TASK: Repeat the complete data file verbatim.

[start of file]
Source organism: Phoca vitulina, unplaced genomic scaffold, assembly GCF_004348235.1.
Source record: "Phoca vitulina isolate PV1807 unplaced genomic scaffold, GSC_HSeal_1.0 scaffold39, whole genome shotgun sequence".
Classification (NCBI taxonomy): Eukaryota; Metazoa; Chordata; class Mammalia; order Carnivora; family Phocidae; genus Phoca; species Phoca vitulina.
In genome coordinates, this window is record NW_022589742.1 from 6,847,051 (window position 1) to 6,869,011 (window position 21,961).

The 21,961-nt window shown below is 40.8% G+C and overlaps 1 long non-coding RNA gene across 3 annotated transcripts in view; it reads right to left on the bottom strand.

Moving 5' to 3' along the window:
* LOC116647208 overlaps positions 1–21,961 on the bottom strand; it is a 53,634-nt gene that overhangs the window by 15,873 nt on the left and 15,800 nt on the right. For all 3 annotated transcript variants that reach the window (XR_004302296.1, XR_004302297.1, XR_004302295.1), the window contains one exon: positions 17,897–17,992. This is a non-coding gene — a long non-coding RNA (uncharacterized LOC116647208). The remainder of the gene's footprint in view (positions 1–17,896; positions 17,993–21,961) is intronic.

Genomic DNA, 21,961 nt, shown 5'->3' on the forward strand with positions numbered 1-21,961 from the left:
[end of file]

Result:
Source organism: Phoca vitulina, unplaced genomic scaffold, assembly GCF_004348235.1.
Source record: "Phoca vitulina isolate PV1807 unplaced genomic scaffold, GSC_HSeal_1.0 scaffold39, whole genome shotgun sequence".
Classification (NCBI taxonomy): Eukaryota; Metazoa; Chordata; class Mammalia; order Carnivora; family Phocidae; genus Phoca; species Phoca vitulina.
In genome coordinates, this window is record NW_022589742.1 from 6,847,051 (window position 1) to 6,869,011 (window position 21,961).

The 21,961-nt window shown below is 40.8% G+C and overlaps 1 long non-coding RNA gene across 3 annotated transcripts in view; it reads right to left on the bottom strand.

Moving 5' to 3' along the window:
* LOC116647208 overlaps positions 1–21,961 on the bottom strand; it is a 53,634-nt gene that overhangs the window by 15,873 nt on the left and 15,800 nt on the right. For all 3 annotated transcript variants that reach the window (XR_004302296.1, XR_004302297.1, XR_004302295.1), the window contains one exon: positions 17,897–17,992. This is a non-coding gene — a long non-coding RNA (uncharacterized LOC116647208). The remainder of the gene's footprint in view (positions 1–17,896; positions 17,993–21,961) is intronic.

Genomic DNA, 21,961 nt, shown 5'->3' on the forward strand with positions numbered 1-21,961 from the left: